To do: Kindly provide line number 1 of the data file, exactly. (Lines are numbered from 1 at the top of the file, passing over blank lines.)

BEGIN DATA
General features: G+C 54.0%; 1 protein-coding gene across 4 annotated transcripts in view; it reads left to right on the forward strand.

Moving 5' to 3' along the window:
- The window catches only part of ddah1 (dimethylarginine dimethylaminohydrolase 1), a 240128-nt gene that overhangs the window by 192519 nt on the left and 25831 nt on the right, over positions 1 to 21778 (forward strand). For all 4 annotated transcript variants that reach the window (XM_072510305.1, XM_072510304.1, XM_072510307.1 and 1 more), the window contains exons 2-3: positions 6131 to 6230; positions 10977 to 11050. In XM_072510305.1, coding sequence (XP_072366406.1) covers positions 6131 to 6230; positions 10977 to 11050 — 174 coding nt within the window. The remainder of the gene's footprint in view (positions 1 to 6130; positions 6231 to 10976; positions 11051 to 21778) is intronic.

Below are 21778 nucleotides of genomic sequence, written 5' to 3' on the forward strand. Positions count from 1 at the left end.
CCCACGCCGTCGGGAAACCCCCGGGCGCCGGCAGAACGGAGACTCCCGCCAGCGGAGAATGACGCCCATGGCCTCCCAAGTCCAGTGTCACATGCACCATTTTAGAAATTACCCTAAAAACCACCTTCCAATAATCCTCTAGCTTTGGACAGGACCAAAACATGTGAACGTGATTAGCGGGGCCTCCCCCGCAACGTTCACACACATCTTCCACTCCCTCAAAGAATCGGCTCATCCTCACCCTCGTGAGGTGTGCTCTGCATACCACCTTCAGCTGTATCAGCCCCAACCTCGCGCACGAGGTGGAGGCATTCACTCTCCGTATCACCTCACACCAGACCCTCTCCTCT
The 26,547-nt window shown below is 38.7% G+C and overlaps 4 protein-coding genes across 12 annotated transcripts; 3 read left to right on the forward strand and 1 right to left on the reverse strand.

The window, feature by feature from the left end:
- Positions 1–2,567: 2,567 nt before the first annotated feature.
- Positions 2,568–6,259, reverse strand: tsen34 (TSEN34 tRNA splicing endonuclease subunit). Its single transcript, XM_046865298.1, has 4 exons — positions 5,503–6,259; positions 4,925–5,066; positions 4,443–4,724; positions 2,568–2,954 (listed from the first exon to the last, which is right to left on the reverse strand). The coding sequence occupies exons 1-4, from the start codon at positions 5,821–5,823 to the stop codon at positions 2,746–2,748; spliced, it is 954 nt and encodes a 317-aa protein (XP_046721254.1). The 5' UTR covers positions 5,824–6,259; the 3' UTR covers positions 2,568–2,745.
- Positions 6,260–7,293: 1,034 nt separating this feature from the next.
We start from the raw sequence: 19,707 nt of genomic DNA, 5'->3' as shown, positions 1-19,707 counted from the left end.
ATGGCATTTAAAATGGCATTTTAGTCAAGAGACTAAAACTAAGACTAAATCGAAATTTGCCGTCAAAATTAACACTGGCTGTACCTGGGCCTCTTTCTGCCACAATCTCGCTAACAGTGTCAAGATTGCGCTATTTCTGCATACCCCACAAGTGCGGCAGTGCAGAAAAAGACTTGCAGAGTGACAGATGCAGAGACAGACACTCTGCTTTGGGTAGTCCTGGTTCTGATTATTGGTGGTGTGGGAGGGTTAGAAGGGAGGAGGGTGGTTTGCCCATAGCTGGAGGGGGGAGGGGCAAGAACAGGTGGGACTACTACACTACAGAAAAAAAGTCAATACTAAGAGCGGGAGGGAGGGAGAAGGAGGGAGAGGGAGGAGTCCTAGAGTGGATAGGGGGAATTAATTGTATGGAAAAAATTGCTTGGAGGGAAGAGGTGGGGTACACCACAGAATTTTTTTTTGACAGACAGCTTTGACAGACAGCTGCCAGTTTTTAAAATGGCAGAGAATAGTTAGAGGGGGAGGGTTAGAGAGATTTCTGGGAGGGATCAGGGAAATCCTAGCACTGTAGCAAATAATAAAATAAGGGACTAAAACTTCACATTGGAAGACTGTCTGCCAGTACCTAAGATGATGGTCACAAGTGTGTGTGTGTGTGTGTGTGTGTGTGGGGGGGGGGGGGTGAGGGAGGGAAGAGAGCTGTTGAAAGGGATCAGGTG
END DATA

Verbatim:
General features: G+C 54.0%; 1 protein-coding gene across 4 annotated transcripts in view; it reads left to right on the forward strand.